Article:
Theresa Ikoko interview: After Rocks, I dare anyone to tell me these stories aren't viable

Rocks star: Playwright Theresa Ikoko's debut film Rocks is released this week (Matt Writtle)
Rocks star: Playwright Theresa Ikoko's debut film Rocks is released this week (Matt Writtle)

If you want to remind yourself why we pay to sit in dark rooms with strangers, go and see Rocks. This effervescent coming-of-age story about the eponymous British-Nigerian teenager and her Hackney schoolmates will make your heart soar and make you proud of this city. Finally in cinemas this week after its original release date coincided with lockdown, it would have been easy to put it on a streaming platform when all we had to entertain us were our televisions. But the film’s co-writer, playwright Theresa Ikoko, wanted young women of colour to have the opportunity to see themselves on the big screen. “I felt like it was important, because there is something about seeing yourself 20 foot tall. For so many of us, we haven’t seen ourselves on small screens, let alone big screens. It was important to say, you are worth this big screen, you are worth taking up these spaces — these posters, this popcorn.”

Thank God she listens to her voicemail. If she hadn’t, she may never have written one of the best films of the year. Born in Hackney, where she still lives, she first started writing scenes for plays into blank emails during lull moments while working at Feltham Young Offenders Institution. With a masters in criminology, she was all set for a career in criminal justice policy — reading the scenes over the phone to her friend in the evenings was just for fun. But her friend insisted more people needed to hear what she was writing.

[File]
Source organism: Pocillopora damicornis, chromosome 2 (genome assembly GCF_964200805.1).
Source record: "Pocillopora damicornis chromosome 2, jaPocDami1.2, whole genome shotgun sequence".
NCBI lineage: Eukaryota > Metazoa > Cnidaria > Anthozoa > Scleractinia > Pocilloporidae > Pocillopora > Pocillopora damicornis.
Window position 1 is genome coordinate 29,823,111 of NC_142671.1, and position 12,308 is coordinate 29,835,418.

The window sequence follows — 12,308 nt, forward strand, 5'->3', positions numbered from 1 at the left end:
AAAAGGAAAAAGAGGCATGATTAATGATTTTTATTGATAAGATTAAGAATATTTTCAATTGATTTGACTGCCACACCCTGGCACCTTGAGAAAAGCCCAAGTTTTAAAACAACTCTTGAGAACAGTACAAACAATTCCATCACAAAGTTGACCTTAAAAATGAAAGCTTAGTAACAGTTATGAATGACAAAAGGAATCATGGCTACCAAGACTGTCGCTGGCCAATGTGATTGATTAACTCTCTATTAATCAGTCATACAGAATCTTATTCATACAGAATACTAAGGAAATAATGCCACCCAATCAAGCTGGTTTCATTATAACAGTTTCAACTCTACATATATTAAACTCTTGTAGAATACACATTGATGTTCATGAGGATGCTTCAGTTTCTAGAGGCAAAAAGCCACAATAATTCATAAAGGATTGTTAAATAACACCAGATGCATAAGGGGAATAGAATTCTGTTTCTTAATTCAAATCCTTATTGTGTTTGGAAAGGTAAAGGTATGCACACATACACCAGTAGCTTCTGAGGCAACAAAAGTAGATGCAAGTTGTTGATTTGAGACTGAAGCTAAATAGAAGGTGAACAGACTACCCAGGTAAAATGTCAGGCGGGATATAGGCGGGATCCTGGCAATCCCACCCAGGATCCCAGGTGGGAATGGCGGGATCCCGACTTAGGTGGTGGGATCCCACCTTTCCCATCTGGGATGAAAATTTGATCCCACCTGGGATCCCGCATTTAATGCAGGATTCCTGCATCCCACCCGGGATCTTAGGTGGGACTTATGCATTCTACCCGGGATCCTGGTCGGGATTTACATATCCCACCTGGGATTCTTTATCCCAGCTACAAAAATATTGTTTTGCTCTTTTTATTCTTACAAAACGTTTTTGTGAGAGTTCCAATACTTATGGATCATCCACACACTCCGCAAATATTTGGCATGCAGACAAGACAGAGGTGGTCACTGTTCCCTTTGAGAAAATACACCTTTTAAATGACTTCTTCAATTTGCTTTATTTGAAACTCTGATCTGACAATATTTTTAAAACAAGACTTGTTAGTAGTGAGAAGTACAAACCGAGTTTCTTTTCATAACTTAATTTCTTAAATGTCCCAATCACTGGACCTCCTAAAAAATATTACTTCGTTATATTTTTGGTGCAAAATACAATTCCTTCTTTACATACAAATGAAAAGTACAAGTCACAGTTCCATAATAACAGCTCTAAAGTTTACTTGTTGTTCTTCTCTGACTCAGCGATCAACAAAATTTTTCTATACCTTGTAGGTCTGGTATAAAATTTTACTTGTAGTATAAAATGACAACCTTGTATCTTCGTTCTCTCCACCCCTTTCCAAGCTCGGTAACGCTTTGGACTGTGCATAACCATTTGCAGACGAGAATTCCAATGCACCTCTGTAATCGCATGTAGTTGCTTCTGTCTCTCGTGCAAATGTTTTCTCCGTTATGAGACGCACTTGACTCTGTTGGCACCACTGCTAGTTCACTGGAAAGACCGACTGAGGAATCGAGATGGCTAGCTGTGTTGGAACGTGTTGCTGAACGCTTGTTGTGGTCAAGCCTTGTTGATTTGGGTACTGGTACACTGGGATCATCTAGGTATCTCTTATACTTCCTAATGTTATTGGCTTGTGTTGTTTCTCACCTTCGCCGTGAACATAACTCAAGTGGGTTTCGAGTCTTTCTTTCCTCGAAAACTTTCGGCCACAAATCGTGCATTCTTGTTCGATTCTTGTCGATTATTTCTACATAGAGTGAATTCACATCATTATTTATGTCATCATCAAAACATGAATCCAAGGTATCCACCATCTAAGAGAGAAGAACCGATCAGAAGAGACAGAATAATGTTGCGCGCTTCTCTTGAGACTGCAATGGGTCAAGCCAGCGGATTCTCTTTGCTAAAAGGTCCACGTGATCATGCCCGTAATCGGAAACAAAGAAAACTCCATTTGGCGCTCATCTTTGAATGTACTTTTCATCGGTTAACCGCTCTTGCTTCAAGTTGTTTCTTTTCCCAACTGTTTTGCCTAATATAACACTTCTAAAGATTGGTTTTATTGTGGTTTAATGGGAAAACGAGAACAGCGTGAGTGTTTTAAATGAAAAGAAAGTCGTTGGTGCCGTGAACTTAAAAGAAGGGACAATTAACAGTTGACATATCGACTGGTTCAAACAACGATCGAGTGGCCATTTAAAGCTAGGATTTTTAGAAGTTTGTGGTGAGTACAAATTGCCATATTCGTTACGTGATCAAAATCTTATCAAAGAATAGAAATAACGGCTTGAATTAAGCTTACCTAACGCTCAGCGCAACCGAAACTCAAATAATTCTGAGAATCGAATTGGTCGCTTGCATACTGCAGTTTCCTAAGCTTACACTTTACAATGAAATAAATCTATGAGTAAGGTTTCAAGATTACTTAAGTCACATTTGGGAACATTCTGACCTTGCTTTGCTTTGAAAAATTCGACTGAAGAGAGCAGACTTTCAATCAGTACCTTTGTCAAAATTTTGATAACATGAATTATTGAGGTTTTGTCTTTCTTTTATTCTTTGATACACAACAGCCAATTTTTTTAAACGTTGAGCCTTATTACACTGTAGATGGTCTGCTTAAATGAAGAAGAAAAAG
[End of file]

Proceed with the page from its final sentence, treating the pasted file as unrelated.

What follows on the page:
Eventually they came across a free script reading service from Talawa, the UK’s leading black theatre company. Nothing happened for nine months, until she got a call from a landline number and ignored it. She then got an email which she thought was spam, so she deleted it. Finally Michael Buffong, Talawa’s artistic director, got through to her on voicemail and said he wanted to put on her debut play, Normal, which was staged in 2014. “I didn’t know that would sort of change everything. I kept asking him throughout the process, ‘so, who cancelled? Who dropped out? How did I end up here?’ And he was like, ‘No, you’re meant to be here — I believe in you’.” A later play, Girls, a co-production with Soho Theatre and HighTide, won several awards in 2016.

There’s a sunflower next to Ikoko in her flat as we speak over Zoom — it feels apt given the joy at the heart of Rocks. She had written the story, about a teenager struggling with unexpected responsibilities (played by exceptional newcomer Bukky Bakray), as a tribute to her sister Tracey. Ikoko is one of nine siblings and has five sisters — “I feel like this film has made it really clear who my favourite is,” she laughs. Her mum is retired and her father, like Rocks’, has passed away. “She’s amazingly tough and strong in the way that Rocks is, and that so many black and brown girls are, who have to put on this armour to protect and preserve the childhoods of their siblings, in a way that can harden them,” Ikoko says. “So it’s really just an ode to them, to say that beneath the armour, that the bus driver or the teacher or your work colleagues don’t see, I see the joy and the love and the endless well of complex softness in you, and I want to say thank you and I love you, that I see you and that is valid and worthy of praise.”